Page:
NASA Astronaut encourages children to shoot for the stars.
October 30, 2011 § Leave a comment
NASA astronaut Don Thomas described his time living in space and encouraged children to work hard and follow their dreams in a speech given at Towson University.
In a speech titled “Living and Working In Space,” Thomas told the audience that being an astronaut was his dream ever since seeing his first space launch in kindergarten Since that time, Thomas said he has been on four space shuttle missions- all made possible, he said, through hard work and passion.
“If it’s something you want to do, do not be afraid if it’s hard work because it will always pay off in the end,” Thomas told the audience of mostly younger children.
Thomas was rejected to be an astronaut three times before being accepted the fourth time after years of work. Thomas said that he still has his first rejection letter to remind him of how far he has come.
Thomas explained how the space shuttle worked and propelled people into space and showed pictures that gave a glimpse into the life of an astronaut while in orbit. He held up dehydrated creamed spinach and bagged shortbread cookies while discussing an astronaut’s diet.
“Did you get to eat Jell-O?” asked Izabella Prebs, 5, as Thomas talked about how food would float away if not properly used.
The audience winced and groaned when the topic of how the bathroom was used and marveled when Thomas presented pictures of Earth that he’s taken from space. Pictures of the Great Barrier Reef, the rainforests of South America, the Nile River and more from 200 miles above Earth showed what Thomas got to see every day.
Thomas showed pictures of his crew members floating while using a laptop and being strapped to the ceiling to go to sleep. Each picture elicited a gasp or an excited “cool” from the young audience members.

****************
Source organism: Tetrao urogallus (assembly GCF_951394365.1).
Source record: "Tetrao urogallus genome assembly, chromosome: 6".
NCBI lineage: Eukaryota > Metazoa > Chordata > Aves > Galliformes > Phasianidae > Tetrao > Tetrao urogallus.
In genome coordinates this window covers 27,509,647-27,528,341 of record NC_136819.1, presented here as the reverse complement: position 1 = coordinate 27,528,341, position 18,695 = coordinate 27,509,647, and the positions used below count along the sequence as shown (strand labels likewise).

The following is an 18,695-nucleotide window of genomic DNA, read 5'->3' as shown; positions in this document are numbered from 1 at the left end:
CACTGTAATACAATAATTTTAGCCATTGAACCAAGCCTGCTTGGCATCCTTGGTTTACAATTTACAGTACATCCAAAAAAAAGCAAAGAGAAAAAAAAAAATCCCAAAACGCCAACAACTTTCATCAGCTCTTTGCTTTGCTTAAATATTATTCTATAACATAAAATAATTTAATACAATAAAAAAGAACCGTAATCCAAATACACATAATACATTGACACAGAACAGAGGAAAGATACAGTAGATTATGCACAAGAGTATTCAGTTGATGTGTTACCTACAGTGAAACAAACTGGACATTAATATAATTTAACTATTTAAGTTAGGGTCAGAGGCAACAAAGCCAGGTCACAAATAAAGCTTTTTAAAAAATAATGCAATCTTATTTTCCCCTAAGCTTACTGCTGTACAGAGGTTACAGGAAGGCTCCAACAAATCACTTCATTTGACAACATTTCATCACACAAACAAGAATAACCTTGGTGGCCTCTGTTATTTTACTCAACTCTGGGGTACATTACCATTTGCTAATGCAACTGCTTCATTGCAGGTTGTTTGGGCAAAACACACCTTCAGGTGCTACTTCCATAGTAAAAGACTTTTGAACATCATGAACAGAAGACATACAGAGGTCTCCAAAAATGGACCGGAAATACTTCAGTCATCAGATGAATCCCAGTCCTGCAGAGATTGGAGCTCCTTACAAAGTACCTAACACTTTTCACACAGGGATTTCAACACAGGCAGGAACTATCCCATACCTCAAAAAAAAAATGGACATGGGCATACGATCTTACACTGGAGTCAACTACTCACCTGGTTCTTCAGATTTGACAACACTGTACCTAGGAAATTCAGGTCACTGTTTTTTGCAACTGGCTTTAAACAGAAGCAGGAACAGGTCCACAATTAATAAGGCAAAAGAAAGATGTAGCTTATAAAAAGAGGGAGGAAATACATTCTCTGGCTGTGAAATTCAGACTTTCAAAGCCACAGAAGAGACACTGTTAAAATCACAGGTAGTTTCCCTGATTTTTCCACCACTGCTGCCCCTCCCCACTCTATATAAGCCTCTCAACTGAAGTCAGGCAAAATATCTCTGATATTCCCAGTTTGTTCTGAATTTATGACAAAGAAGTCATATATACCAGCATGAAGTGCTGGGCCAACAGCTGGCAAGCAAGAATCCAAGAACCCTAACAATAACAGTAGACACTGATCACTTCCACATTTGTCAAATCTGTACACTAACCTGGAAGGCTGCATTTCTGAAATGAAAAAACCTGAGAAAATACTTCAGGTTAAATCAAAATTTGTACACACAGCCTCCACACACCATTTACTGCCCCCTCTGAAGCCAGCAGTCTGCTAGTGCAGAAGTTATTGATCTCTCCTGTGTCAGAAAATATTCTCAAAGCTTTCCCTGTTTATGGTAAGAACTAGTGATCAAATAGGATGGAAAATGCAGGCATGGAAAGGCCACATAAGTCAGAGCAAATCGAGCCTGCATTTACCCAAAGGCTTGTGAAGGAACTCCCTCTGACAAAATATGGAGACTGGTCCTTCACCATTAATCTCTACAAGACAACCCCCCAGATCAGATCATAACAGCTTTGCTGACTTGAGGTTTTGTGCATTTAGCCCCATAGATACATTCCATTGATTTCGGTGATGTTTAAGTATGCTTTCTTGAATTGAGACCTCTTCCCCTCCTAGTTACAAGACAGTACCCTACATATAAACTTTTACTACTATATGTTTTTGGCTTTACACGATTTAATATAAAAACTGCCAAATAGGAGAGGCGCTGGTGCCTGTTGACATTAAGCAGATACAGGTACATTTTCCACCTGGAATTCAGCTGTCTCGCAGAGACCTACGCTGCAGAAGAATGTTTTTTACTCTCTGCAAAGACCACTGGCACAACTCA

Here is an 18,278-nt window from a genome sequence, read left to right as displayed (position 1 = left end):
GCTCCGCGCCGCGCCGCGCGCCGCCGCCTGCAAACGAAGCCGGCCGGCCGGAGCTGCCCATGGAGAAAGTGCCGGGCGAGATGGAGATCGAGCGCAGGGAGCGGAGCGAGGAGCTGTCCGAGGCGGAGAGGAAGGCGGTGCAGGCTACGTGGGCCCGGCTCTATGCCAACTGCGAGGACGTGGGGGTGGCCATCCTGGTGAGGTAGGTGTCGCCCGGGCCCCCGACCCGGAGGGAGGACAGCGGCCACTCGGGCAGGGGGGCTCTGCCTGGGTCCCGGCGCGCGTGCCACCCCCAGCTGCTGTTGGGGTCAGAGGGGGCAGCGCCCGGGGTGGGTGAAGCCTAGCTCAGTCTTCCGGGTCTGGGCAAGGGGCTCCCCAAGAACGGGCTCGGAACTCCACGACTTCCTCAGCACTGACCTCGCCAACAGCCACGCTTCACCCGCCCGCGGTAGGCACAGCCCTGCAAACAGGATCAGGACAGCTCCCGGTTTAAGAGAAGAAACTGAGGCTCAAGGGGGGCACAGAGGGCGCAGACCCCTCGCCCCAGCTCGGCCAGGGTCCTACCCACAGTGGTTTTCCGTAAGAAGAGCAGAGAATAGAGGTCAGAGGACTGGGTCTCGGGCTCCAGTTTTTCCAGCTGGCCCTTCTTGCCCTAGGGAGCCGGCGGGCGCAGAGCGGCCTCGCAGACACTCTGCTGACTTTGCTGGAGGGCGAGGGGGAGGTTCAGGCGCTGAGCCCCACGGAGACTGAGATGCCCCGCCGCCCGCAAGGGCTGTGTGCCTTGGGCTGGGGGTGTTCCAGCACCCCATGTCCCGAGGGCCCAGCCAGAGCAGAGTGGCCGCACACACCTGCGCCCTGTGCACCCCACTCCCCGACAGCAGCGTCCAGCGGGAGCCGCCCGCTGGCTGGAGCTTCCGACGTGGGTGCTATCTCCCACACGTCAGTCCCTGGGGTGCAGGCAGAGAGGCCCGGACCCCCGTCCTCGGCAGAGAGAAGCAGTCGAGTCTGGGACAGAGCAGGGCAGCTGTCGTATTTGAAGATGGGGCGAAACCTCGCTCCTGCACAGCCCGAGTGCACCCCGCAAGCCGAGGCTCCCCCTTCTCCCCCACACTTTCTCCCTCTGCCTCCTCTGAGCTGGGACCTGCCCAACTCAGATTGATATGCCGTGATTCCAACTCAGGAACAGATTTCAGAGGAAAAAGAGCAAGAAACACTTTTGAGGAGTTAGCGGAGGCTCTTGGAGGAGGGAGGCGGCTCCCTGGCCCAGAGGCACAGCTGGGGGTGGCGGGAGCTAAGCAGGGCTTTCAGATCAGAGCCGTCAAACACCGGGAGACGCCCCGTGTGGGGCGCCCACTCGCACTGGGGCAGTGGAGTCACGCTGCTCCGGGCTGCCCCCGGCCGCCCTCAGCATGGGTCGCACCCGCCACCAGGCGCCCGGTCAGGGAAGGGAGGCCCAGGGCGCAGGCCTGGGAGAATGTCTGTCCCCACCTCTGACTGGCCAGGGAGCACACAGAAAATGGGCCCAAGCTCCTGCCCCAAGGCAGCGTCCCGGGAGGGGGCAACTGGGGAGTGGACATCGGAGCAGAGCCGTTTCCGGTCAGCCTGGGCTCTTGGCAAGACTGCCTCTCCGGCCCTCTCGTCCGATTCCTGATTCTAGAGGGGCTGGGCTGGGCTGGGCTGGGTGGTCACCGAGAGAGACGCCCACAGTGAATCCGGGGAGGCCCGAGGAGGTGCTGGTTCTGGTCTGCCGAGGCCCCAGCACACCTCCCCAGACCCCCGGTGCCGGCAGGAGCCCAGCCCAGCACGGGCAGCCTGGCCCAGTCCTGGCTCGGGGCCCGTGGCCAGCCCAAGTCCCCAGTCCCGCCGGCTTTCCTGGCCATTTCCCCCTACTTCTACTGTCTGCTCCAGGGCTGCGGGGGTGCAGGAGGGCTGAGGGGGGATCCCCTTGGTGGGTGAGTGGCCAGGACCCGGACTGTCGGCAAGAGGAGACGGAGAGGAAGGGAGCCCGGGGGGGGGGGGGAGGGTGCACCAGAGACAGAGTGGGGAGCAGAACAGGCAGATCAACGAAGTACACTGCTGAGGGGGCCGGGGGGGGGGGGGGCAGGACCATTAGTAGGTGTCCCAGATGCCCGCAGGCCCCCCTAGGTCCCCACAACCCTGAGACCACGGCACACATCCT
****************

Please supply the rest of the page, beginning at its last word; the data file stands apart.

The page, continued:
A picture of a blob of liquid floating in the zero-gravity environment gave Thomas the chance talk about how everything works differently without gravity. He said it takes up to two weeks for the astronauts to adjust after coming back to Earth.
He emphasized how amazing it was to orbit around the world and see sights that only a few other people would see. Thomas joked that he had seen the top of Mt. Everest 25 times but he did it “the lazy way” and he dispelled the myth that the Great Wall of China could be seen from space.
“Never give up on your dream, no matter how impossible they seem,” Thomas said in his conclusion. He said he lucky that his childhood dream came true and described that his experience wouldn’t have happened if he had stopped working hard.
After he was rejected, Thomas said he wanted to give up and move on but when he woke up the next morning his first thought was that he still wanted to be an astronaut.
Thomas has been a part of three missions on the Columbia space shuttle and one on the Discovery shuttle. He has spent a month and a half in space on all his missions combined and has orbited the Earth more than 700 times.
The speech was a part of the “Saturday Morning Science Series,” which is a program that gets children involved in math and science through presentations, speeches and demonstrations sponsored by the Hackerman Academy of Mathematics and Science.
Thomas spoke at Towson University’s Smith Hall.